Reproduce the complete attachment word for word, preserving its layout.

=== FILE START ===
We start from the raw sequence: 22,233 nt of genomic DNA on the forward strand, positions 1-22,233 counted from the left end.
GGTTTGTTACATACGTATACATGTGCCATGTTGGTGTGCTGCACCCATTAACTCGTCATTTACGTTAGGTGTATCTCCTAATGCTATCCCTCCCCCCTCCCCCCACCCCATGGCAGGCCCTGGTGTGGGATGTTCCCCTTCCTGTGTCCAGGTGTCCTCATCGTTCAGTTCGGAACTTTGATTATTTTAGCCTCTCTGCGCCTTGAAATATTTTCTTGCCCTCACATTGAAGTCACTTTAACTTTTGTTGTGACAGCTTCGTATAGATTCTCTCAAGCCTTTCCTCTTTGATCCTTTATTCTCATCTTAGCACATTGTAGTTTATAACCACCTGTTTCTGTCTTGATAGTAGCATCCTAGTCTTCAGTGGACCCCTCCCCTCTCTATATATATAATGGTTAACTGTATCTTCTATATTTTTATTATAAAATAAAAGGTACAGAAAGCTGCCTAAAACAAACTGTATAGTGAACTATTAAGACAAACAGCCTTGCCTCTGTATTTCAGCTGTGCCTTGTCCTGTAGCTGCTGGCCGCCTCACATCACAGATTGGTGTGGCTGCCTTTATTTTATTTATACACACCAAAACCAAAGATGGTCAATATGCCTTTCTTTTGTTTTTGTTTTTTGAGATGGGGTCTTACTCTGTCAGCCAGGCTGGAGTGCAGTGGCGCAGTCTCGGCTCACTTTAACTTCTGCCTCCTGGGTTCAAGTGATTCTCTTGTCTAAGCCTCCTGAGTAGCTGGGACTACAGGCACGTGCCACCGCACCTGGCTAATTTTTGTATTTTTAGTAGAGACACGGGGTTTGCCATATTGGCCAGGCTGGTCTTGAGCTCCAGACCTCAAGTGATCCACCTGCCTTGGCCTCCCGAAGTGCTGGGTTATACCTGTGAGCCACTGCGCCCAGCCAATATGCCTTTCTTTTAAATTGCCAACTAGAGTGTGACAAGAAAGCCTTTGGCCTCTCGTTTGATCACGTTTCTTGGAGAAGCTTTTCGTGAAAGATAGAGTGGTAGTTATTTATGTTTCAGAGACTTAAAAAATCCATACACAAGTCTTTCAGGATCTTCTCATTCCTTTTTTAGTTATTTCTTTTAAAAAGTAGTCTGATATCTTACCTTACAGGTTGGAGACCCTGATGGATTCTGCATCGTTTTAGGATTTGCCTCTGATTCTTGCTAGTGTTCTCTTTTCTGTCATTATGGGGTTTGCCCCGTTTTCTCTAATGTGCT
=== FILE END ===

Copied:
We start from the raw sequence: 22,233 nt of genomic DNA on the forward strand, positions 1-22,233 counted from the left end.
GGTTTGTTACATACGTATACATGTGCCATGTTGGTGTGCTGCACCCATTAACTCGTCATTTACGTTAGGTGTATCTCCTAATGCTATCCCTCCCCCCTCCCCCCACCCCATGGCAGGCCCTGGTGTGGGATGTTCCCCTTCCTGTGTCCAGGTGTCCTCATCGTTCAGTTCGGAACTTTGATTATTTTAGCCTCTCTGCGCCTTGAAATATTTTCTTGCCCTCACATTGAAGTCACTTTAACTTTTGTTGTGACAGCTTCGTATAGATTCTCTCAAGCCTTTCCTCTTTGATCCTTTATTCTCATCTTAGCACATTGTAGTTTATAACCACCTGTTTCTGTCTTGATAGTAGCATCCTAGTCTTCAGTGGACCCCTCCCCTCTCTATATATATAATGGTTAACTGTATCTTCTATATTTTTATTATAAAATAAAAGGTACAGAAAGCTGCCTAAAACAAACTGTATAGTGAACTATTAAGACAAACAGCCTTGCCTCTGTATTTCAGCTGTGCCTTGTCCTGTAGCTGCTGGCCGCCTCACATCACAGATTGGTGTGGCTGCCTTTATTTTATTTATACACACCAAAACCAAAGATGGTCAATATGCCTTTCTTTTGTTTTTGTTTTTTGAGATGGGGTCTTACTCTGTCAGCCAGGCTGGAGTGCAGTGGCGCAGTCTCGGCTCACTTTAACTTCTGCCTCCTGGGTTCAAGTGATTCTCTTGTCTAAGCCTCCTGAGTAGCTGGGACTACAGGCACGTGCCACCGCACCTGGCTAATTTTTGTATTTTTAGTAGAGACACGGGGTTTGCCATATTGGCCAGGCTGGTCTTGAGCTCCAGACCTCAAGTGATCCACCTGCCTTGGCCTCCCGAAGTGCTGGGTTATACCTGTGAGCCACTGCGCCCAGCCAATATGCCTTTCTTTTAAATTGCCAACTAGAGTGTGACAAGAAAGCCTTTGGCCTCTCGTTTGATCACGTTTCTTGGAGAAGCTTTTCGTGAAAGATAGAGTGGTAGTTATTTATGTTTCAGAGACTTAAAAAATCCATACACAAGTCTTTCAGGATCTTCTCATTCCTTTTTTAGTTATTTCTTTTAAAAAGTAGTCTGATATCTTACCTTACAGGTTGGAGACCCTGATGGATTCTGCATCGTTTTAGGATTTGCCTCTGATTCTTGCTAGTGTTCTCTTTTCTGTCATTATGGGGTTTGCCCCGTTTTCTCTAATGTGCT